Practical, Research-Based Tips for Preparing Your Teen who is Blind or Visually Impaired for Gainful Employment

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teenage son and his mother

As you prepare your visually impaired teenager for independence, remember to stay focused on the big picture by helping your teen discover what it will to take to prepare her for a satisfying adult life. This will almost surely mean your child will need to pursue training in independent living skills, Orientation and Mobility, social skills, and of course employment education. As October is National Disability Employment Awareness Month, let’s focus on readying your child for gainful employment.

It’s all about trajectory. As your child’s interests and aptitudes become clear, you can help ensure she is currently taking steps that lead to successful employment as an adult.

Let’s examine the experiences and training that can be undertaken now that pave the way toward rewarding employment:

  • Maintain high expectations of your child. She must be expected to utilize at home the skills she’s learning at school (especially blindness-specific training such as Orientation and Mobility, braille, access technology, calendar use, study skills, etc.) in order to master them for use in employment. In fact, your child’s independent community travel is a predictor of her future employment success. ( Orientation and Mobility Skills and Outcome Expectations) as Predictors of Employment for Young Adults with Visual Impairments)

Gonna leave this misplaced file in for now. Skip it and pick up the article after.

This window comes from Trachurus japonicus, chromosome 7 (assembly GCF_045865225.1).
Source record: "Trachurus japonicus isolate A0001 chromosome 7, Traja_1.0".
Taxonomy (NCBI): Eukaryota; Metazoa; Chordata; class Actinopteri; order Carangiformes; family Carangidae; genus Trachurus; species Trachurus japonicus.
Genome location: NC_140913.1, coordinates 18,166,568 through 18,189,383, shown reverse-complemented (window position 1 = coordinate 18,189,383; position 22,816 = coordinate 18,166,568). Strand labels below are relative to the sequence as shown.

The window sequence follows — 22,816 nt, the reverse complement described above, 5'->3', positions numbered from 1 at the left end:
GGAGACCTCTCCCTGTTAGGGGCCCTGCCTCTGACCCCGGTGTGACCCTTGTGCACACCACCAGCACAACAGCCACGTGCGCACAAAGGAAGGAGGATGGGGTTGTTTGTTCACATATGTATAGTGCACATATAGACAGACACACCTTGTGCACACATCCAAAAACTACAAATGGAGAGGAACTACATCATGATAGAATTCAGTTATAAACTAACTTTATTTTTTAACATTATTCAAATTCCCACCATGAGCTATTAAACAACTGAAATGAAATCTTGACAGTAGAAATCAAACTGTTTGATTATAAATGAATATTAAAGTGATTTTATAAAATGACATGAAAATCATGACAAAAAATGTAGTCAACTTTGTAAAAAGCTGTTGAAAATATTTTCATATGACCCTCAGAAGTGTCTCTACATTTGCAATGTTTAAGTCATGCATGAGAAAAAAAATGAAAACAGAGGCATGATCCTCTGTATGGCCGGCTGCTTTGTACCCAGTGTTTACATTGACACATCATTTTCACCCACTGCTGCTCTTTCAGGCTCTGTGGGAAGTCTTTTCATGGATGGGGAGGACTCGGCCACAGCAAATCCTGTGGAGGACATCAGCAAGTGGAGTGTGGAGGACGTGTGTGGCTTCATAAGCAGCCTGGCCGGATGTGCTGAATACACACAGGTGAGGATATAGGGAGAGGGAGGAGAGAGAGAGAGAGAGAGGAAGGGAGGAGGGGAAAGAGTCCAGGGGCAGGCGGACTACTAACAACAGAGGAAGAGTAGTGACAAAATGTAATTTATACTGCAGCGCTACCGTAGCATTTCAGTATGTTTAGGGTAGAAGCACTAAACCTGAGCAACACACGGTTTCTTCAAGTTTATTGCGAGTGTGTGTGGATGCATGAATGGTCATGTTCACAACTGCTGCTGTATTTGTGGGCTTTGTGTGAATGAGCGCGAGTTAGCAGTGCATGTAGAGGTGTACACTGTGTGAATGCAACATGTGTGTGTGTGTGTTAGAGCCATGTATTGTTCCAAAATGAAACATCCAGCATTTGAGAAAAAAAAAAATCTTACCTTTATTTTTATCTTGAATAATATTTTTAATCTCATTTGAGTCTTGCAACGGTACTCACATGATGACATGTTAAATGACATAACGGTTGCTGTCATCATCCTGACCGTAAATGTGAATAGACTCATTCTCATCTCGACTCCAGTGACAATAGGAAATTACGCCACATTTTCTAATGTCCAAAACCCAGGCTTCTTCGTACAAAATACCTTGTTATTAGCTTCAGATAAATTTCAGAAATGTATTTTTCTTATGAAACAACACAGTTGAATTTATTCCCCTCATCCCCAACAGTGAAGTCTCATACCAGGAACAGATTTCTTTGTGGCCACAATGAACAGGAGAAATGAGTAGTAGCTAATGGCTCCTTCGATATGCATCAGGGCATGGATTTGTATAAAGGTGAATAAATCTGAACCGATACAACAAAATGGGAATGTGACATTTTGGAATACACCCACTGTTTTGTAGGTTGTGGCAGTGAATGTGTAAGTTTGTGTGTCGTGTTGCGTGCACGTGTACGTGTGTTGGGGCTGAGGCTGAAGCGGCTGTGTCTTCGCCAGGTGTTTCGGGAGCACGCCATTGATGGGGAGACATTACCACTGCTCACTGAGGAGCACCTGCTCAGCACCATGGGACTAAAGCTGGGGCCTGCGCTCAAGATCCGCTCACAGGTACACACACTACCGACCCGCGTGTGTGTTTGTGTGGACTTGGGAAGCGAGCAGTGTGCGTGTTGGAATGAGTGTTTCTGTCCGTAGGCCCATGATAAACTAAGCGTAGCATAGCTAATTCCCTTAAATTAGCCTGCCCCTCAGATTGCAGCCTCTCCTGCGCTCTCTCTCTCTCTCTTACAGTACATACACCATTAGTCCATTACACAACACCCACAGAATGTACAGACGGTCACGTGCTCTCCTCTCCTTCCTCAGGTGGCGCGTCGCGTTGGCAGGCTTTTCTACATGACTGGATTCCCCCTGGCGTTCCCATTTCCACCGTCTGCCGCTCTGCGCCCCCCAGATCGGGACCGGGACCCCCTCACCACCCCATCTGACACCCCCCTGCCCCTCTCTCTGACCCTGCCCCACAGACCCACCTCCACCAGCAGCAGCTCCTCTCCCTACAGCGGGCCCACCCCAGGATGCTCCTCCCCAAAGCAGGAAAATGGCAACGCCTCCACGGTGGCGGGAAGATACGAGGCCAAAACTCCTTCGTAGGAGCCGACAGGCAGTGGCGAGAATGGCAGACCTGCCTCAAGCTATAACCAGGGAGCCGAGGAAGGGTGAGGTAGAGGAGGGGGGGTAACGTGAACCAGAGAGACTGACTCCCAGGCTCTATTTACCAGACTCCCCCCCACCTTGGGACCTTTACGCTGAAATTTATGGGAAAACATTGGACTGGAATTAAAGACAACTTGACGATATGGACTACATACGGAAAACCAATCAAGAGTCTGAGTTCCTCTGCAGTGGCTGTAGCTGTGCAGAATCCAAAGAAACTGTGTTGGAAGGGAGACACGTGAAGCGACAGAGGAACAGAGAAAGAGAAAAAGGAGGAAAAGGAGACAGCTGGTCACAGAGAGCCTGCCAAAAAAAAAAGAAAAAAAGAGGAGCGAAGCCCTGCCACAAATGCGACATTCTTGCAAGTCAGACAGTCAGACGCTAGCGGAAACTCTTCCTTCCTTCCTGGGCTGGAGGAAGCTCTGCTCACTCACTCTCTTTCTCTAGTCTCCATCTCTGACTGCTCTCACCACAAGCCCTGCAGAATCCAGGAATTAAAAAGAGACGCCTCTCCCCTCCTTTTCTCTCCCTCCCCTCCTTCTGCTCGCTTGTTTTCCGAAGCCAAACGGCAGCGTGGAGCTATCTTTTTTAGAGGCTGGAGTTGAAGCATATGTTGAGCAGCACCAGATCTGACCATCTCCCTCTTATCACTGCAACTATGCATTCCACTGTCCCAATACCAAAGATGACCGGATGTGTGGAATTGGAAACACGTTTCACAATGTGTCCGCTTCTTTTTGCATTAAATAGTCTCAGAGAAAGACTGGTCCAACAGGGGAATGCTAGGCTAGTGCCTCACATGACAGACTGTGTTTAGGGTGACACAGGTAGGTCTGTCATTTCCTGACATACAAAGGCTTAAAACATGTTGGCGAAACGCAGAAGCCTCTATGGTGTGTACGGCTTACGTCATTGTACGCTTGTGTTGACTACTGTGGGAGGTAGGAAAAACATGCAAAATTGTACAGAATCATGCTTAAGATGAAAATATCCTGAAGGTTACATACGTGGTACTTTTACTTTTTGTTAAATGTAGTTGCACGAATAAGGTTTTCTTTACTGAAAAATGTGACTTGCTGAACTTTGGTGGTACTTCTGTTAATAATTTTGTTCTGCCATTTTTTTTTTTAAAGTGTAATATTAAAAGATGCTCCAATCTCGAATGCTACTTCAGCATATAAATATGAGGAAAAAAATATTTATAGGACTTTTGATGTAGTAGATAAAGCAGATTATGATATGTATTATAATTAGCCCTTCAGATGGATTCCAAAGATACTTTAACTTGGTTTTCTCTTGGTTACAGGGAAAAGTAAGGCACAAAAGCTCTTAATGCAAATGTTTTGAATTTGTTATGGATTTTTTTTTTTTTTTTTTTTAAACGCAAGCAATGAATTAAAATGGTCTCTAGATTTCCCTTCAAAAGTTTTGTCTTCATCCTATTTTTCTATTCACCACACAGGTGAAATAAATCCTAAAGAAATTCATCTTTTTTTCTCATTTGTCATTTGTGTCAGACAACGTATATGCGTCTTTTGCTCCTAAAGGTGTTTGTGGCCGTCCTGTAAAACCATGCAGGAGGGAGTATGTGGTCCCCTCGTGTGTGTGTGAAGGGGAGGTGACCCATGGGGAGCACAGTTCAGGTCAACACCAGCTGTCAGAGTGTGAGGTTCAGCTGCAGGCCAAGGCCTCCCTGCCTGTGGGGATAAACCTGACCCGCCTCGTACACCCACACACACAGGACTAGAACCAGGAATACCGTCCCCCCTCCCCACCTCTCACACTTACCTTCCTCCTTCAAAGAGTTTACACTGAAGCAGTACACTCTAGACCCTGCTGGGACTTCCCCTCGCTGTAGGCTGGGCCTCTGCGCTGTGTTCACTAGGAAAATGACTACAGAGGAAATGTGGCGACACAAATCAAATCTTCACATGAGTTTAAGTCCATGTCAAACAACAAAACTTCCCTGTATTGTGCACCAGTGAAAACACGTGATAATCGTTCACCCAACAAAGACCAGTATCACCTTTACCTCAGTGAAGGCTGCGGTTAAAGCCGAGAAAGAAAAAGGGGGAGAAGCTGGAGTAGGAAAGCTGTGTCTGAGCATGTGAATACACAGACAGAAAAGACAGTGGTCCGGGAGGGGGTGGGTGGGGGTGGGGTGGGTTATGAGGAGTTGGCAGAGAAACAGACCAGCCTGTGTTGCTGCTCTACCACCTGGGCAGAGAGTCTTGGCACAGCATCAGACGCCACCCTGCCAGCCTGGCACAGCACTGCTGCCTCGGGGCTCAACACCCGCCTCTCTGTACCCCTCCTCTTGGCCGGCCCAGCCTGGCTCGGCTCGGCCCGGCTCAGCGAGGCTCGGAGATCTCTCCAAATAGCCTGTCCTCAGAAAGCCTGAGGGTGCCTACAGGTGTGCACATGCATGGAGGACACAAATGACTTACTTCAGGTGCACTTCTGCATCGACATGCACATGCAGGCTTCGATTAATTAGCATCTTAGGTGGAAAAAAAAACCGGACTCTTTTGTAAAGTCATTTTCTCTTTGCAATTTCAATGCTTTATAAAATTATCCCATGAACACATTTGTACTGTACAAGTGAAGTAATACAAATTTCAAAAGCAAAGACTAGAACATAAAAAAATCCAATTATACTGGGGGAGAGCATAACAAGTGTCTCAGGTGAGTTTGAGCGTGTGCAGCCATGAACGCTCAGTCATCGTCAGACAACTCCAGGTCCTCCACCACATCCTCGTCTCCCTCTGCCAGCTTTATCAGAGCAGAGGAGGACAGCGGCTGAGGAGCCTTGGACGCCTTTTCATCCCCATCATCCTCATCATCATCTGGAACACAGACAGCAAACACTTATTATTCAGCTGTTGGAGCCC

• Expose your child to a variety of work settings. (Beyond High School: Preparing Adolescents for Tomorrow’s Challenges)
  • Request that transition services begin as early as possible. The dreams, goals, and pursuits of transition services should be student-led, as she is the leader of her future. (Beyond High School: Preparing Adolescents for Tomorrow’s Challenges)
  • Ask your child’s IEP team to administer a vocational assessment early in her high school years so that your daughter and the team can identify her career-related aptitudes, strengths, and weaknesses. The team can train your daughter in her areas of weakness and further improve her strengths, preparing her for employment. (Beyond High School: Preparing Adolescents for Tomorrow’s Challenges)
  • If at all possible, encourage your child to take classes or high school tracks that prepare her for specific career options. (Beyond High School: Preparing Adolescents for Tomorrow’s Challenges)
  • Encourage your teen to participate in community activities, sports, or interest groups. She will benefit from developing and practicing social skills. ( Social Skills for Youths with Visual Impairments: A Meta- Analysis)
  • Ensure your teen is participating in family chores. She will develop responsibility and the concept of contributing to a group. ( Three Things Parents Should Know About Career Education)
  • Urge your child to begin a work experience, whether a part-time job, a regular work opportunity within the school, or a volunteer experience. (Beyond High School: Preparing Adolescents for Tomorrow’s Challenges)
  • Encourage your teen to learn from a mentor who is blind or visually impaired and working in a career field of interest. She should be inspired to work; receive positive, realistic encouragement and feedback; and obtain answers to her questions about working as a person with a visual impairment. ( Orientation and Mobility Skills and Outcome Expectations as Predictors of Employment for Young Adults with Visual Impairments)

If your teen has multiple disabilities, don’t forget to utilize Personal Futures Planning meetings when helping her prepare for employment and a satisfying adult life.

Remember, you’re not in this alone. Preparing your teen for employment is a group effort that includes your child, yourself, the school personnel, and community supports.

Don’t hesitate to ask questions or share your concerns in the comments section or on the http://www.familyconnect.org/messageboards.aspx FamilyConnect message boards.

Topics:
Planning for the Future
Employment
Education
Social Life and Recreation
Orientation and Mobility
Getting Around
Transition
Self-Advocacy
Independence

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